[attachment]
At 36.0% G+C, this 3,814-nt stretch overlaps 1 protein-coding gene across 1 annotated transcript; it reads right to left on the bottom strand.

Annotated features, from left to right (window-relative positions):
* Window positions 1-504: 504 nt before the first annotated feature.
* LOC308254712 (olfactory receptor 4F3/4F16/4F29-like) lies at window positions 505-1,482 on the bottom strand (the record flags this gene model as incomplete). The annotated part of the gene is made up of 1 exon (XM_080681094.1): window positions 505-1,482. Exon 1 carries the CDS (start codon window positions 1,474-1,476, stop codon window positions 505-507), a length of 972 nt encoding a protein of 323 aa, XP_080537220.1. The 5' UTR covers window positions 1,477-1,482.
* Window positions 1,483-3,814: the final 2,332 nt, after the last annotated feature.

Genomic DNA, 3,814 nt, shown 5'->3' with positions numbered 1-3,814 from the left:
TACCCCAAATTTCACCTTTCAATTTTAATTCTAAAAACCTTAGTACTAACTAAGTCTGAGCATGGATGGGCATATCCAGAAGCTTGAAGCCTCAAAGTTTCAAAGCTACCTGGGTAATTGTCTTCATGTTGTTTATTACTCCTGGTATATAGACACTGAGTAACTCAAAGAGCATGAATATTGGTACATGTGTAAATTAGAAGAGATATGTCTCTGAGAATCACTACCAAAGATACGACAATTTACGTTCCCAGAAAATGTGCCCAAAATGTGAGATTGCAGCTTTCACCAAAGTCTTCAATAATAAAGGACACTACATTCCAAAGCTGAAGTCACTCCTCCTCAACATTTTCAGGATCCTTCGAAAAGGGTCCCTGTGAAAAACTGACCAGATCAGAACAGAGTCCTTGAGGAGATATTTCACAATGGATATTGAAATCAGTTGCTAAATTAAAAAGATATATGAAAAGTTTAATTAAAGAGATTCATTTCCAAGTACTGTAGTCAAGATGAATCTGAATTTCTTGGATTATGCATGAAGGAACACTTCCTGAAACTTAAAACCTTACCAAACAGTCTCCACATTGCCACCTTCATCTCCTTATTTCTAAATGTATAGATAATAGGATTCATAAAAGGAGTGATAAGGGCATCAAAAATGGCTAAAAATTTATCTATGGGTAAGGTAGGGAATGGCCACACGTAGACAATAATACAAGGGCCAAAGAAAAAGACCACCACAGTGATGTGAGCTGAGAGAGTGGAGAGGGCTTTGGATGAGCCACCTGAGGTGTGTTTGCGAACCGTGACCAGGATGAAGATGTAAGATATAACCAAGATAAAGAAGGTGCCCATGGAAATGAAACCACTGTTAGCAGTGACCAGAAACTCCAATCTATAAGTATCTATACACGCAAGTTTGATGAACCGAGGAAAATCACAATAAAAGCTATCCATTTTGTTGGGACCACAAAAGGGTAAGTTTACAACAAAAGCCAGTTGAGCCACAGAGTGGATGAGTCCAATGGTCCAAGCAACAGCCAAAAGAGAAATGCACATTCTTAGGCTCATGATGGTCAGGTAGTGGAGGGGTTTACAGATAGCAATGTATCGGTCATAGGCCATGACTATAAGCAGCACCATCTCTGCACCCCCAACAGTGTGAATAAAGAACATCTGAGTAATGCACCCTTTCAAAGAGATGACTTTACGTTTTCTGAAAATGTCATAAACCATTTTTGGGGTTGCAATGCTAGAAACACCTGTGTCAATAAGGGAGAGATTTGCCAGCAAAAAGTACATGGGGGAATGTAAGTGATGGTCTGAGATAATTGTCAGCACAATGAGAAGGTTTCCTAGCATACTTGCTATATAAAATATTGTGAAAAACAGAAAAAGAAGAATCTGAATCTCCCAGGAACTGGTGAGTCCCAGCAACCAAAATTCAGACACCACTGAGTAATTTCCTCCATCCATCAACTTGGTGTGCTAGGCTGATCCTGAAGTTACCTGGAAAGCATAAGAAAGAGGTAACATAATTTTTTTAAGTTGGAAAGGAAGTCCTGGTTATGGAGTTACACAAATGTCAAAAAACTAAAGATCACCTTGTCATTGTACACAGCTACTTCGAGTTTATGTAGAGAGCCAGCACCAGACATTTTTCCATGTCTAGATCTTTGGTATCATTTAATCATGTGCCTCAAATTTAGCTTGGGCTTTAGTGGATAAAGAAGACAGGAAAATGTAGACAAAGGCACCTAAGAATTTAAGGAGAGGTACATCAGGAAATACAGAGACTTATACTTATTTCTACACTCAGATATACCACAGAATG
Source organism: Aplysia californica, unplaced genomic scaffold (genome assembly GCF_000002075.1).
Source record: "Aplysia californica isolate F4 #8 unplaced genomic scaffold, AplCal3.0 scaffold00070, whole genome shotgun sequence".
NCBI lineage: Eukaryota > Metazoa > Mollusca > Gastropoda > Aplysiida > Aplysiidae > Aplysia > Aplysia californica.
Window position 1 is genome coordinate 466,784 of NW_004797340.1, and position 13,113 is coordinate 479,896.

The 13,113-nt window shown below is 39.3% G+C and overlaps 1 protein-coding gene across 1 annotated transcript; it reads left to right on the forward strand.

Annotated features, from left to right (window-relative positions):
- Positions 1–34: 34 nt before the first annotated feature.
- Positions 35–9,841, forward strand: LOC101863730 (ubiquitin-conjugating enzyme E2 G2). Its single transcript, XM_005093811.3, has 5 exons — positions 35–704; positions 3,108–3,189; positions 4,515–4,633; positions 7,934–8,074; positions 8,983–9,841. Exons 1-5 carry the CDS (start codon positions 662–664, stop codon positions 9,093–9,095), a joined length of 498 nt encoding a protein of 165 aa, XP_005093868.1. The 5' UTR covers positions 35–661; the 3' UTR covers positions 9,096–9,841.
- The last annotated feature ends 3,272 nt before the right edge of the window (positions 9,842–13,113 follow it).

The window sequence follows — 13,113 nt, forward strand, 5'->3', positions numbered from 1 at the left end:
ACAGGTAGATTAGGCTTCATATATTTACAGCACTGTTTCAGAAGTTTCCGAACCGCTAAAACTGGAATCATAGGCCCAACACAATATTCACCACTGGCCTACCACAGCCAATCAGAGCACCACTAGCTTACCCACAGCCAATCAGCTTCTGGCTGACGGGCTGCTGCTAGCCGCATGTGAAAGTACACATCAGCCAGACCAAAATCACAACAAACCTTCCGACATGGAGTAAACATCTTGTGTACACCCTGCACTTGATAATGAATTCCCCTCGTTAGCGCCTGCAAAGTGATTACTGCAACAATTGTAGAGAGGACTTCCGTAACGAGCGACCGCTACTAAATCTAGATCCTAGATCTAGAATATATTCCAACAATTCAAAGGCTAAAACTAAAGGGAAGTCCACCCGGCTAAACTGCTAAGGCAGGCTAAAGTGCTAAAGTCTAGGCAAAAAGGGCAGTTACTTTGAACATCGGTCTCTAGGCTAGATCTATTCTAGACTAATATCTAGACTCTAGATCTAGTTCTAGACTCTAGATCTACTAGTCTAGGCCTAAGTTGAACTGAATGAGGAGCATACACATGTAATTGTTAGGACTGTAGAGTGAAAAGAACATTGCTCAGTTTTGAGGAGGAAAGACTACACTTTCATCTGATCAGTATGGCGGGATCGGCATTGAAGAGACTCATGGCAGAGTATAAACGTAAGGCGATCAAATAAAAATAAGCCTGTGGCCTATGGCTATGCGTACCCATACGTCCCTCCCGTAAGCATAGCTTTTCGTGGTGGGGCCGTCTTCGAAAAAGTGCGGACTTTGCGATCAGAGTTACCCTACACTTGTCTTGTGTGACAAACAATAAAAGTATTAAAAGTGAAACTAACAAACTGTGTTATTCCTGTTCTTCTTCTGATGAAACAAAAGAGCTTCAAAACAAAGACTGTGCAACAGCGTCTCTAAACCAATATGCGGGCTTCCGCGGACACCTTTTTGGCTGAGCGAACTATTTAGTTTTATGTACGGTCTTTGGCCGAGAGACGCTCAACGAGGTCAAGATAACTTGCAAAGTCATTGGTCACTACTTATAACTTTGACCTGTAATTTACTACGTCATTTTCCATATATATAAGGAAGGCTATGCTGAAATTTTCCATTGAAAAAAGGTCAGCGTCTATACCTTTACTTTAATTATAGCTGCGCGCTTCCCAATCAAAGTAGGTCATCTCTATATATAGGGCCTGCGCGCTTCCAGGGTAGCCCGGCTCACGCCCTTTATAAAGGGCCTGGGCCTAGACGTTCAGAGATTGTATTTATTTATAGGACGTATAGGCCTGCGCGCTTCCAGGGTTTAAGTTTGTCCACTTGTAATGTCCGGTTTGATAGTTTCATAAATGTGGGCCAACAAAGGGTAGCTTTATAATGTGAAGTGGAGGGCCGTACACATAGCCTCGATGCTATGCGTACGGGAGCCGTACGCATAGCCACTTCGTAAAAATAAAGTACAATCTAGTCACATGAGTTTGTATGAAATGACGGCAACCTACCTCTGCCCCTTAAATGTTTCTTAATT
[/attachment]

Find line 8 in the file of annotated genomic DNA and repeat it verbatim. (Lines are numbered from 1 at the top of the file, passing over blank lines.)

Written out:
Source organism: Aplysia californica, unplaced genomic scaffold (genome assembly GCF_000002075.1).